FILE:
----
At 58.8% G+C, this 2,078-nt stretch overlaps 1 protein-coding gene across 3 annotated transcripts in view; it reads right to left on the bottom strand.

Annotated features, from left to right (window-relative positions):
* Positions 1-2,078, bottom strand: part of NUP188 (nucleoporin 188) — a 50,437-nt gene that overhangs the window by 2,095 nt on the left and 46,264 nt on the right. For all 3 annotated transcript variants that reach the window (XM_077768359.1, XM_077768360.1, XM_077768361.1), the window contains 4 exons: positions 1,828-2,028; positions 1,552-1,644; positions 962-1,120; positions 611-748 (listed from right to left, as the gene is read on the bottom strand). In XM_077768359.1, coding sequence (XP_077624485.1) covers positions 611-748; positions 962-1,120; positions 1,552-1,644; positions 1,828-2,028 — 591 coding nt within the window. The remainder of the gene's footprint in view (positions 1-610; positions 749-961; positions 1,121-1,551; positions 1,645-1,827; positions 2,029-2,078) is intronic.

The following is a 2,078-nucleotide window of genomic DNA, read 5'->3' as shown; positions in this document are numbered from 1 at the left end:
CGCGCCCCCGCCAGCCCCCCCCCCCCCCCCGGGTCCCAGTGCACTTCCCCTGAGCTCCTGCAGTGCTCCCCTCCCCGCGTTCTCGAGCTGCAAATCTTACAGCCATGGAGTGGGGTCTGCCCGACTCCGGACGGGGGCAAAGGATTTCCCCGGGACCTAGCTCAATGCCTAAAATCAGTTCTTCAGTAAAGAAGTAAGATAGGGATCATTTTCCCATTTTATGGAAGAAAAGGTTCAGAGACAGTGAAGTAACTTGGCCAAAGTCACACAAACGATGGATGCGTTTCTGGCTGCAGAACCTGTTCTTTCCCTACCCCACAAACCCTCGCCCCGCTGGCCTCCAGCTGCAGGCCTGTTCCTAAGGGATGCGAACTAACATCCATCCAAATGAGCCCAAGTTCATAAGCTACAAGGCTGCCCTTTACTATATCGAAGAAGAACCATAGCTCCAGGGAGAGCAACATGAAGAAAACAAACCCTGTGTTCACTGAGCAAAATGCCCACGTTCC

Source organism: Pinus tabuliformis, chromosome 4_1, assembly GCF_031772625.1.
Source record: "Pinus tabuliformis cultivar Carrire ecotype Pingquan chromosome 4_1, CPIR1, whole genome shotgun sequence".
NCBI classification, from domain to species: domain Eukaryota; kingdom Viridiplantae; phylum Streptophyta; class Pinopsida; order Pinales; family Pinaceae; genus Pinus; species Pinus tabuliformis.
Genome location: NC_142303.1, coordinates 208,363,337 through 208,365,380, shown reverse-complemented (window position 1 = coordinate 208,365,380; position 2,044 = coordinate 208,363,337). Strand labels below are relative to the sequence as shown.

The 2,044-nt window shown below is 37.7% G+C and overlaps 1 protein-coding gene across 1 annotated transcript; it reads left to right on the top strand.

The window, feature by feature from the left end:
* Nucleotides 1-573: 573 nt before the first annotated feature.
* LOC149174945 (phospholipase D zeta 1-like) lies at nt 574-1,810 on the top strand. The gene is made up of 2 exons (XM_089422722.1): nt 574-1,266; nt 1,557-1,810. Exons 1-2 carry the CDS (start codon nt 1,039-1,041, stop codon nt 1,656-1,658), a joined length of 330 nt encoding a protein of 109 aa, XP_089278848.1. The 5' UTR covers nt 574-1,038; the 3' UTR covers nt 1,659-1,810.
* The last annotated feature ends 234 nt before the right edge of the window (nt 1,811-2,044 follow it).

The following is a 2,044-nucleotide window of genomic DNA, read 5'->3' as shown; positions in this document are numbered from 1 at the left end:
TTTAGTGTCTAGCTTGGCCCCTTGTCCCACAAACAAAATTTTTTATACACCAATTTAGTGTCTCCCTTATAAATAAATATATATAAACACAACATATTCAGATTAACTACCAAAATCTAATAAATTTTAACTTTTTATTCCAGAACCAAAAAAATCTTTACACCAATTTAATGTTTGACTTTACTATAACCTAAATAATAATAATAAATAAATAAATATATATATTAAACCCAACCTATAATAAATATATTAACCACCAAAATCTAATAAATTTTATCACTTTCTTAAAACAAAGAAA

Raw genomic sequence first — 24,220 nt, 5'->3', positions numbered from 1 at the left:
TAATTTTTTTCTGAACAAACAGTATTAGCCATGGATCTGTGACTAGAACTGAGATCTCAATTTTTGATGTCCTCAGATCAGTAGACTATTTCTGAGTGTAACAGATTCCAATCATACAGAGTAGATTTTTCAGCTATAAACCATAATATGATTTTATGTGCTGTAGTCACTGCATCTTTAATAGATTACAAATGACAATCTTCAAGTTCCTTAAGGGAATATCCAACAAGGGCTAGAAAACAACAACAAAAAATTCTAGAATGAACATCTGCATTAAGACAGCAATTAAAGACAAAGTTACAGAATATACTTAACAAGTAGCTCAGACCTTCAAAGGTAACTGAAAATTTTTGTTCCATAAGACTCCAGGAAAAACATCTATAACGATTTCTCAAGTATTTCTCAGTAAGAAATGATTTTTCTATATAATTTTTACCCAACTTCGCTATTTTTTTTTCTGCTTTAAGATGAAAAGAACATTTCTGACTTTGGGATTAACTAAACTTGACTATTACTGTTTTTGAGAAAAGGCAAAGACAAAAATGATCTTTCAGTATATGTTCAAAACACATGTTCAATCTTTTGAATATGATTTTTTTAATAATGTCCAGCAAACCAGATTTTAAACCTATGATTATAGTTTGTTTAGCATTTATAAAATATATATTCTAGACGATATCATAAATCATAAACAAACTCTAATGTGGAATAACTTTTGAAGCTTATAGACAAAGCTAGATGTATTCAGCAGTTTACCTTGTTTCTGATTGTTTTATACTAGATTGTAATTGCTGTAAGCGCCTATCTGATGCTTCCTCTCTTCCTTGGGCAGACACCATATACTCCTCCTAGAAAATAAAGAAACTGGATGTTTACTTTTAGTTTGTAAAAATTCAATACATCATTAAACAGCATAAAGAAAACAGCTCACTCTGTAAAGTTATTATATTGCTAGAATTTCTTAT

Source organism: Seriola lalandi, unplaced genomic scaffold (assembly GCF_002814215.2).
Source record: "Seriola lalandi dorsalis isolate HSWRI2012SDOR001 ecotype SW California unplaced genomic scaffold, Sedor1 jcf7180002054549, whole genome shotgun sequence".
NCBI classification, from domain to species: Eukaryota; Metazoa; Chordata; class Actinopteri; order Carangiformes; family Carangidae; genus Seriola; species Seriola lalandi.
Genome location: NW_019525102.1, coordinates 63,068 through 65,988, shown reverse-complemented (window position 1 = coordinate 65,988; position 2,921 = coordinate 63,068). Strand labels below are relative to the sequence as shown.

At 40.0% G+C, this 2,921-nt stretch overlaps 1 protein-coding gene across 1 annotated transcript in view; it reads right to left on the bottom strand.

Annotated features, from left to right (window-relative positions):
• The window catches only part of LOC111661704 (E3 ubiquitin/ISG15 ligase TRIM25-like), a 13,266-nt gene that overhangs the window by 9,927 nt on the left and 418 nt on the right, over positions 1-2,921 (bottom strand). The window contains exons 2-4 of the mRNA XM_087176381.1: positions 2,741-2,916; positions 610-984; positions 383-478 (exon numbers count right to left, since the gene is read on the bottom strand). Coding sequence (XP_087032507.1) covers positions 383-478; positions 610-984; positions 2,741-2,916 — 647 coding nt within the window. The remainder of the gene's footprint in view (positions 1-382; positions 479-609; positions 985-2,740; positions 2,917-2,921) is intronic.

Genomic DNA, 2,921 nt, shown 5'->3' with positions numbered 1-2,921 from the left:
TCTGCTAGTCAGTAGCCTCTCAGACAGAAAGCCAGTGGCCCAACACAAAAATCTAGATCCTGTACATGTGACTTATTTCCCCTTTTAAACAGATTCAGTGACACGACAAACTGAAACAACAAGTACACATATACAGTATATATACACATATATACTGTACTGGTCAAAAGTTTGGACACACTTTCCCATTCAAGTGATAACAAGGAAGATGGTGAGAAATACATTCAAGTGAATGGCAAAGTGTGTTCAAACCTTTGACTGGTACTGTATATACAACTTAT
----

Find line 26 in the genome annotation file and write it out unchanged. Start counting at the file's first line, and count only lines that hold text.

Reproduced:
Genomic DNA, 2,921 nt, shown 5'->3' with positions numbered 1-2,921 from the left: